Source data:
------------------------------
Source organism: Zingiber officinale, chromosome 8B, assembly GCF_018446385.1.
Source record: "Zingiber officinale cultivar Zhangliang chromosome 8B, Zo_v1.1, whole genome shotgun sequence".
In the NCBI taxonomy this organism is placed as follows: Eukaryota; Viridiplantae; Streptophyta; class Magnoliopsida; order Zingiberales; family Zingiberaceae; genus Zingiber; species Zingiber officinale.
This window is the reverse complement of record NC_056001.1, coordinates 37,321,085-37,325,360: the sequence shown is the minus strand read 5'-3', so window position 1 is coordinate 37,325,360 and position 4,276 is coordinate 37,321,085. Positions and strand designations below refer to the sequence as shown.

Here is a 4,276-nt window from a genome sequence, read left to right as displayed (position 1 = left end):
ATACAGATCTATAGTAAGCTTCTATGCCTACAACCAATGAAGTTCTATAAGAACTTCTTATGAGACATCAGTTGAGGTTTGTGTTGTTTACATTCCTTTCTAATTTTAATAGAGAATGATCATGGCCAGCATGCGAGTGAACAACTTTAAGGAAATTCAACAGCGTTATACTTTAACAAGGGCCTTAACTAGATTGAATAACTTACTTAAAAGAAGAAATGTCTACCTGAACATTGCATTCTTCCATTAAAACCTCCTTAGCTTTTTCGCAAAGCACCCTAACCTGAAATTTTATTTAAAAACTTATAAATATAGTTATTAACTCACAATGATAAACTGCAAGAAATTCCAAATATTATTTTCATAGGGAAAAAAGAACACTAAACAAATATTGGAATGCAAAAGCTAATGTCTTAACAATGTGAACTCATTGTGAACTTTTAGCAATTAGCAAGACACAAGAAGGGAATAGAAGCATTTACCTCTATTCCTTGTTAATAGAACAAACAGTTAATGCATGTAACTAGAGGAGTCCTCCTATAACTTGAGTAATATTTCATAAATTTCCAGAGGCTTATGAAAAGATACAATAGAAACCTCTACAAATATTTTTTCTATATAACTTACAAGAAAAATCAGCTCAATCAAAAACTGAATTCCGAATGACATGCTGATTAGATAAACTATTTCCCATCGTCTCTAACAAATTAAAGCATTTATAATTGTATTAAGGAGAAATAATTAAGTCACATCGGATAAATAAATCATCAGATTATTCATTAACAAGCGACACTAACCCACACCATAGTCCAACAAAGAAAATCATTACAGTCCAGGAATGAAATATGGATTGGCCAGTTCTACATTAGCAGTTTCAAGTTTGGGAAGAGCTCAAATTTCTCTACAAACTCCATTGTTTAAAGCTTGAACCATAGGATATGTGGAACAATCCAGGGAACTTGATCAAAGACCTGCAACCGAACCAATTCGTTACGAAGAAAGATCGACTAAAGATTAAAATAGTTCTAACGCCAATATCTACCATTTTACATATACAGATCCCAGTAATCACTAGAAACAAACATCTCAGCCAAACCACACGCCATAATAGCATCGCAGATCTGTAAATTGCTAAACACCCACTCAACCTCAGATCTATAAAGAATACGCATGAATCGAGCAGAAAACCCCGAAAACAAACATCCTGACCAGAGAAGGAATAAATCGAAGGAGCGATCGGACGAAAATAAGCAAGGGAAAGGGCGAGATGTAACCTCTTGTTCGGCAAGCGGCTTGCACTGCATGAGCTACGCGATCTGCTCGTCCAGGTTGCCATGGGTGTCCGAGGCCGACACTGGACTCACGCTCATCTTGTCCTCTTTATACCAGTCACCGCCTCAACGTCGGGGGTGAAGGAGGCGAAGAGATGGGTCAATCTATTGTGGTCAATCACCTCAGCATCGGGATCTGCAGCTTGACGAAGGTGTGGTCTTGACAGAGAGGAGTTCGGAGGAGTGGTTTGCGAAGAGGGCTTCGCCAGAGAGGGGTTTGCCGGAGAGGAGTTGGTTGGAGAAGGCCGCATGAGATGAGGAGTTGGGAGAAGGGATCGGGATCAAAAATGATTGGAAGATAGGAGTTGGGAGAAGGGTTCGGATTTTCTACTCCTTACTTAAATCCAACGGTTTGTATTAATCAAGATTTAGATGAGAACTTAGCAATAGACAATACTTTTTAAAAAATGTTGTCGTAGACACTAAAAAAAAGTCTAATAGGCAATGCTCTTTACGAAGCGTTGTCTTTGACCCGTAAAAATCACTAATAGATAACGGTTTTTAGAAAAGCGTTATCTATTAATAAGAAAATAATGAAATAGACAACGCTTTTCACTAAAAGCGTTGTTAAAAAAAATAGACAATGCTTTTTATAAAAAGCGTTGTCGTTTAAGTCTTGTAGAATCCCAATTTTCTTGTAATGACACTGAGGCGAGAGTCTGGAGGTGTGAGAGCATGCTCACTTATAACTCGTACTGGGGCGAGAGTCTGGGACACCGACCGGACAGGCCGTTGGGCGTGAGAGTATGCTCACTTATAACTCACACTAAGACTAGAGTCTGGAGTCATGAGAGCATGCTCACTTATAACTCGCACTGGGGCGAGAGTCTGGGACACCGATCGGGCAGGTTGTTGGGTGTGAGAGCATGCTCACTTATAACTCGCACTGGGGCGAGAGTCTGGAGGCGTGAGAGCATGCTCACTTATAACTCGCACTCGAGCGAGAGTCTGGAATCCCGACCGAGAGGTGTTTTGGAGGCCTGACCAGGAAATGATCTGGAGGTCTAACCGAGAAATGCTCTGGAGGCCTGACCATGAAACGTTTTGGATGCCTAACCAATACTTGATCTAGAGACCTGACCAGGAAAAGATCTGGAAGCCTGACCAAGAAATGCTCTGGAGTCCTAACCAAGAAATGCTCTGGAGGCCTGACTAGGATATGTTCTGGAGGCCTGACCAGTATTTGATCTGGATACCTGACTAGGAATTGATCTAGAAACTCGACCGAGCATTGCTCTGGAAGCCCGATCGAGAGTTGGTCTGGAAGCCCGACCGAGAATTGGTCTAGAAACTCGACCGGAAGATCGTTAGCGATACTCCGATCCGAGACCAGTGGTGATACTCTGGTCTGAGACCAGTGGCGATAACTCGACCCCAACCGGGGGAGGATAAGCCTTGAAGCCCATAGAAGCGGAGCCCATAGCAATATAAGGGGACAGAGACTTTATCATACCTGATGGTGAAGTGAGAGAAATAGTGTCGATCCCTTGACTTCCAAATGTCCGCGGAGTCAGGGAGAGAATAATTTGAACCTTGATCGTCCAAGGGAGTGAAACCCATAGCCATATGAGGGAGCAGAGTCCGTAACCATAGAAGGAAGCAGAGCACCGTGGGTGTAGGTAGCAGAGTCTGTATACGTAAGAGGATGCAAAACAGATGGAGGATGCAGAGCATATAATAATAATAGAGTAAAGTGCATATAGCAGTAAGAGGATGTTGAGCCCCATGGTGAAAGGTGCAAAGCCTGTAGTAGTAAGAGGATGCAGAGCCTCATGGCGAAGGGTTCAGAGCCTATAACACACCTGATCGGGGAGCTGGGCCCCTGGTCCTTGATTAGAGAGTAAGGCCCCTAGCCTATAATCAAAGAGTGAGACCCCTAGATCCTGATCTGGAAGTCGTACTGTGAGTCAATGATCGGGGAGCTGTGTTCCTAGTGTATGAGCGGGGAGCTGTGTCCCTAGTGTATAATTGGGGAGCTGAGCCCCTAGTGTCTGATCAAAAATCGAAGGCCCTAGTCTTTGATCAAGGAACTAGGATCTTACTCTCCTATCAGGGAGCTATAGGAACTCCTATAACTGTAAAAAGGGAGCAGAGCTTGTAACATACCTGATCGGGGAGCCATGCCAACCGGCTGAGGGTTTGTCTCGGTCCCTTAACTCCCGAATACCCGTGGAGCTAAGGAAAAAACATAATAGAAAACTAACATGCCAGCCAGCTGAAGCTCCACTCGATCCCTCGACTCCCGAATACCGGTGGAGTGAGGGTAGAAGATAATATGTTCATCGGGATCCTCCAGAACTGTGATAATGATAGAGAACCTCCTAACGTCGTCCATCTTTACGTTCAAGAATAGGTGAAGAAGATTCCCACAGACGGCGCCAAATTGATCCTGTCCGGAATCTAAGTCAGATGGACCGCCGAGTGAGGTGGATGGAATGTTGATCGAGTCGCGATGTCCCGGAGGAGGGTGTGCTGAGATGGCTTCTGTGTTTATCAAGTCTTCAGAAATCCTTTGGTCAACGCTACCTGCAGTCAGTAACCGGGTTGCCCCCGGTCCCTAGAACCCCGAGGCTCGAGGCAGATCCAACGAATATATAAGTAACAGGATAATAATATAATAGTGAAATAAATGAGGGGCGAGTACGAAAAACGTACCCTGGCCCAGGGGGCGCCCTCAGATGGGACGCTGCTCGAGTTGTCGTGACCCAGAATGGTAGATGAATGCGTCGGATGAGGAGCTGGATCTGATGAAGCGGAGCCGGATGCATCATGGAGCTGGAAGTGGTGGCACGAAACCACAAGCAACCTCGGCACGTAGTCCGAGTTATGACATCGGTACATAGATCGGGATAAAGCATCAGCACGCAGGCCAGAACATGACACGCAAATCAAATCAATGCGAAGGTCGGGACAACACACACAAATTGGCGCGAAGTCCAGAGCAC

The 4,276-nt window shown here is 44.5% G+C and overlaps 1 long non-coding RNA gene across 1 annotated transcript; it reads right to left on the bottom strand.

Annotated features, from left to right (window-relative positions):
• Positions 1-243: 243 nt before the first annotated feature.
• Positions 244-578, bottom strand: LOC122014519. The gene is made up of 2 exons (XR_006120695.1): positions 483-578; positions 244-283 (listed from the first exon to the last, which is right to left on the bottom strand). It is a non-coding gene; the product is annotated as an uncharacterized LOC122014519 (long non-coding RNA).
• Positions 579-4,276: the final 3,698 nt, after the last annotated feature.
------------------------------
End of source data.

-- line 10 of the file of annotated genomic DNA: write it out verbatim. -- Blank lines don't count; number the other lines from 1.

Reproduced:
• Positions 244-578, bottom strand: LOC122014519. The gene is made up of 2 exons (XR_006120695.1): positions 483-578; positions 244-283 (listed from the first exon to the last, which is right to left on the bottom strand). It is a non-coding gene; the product is annotated as an uncharacterized LOC122014519 (long non-coding RNA).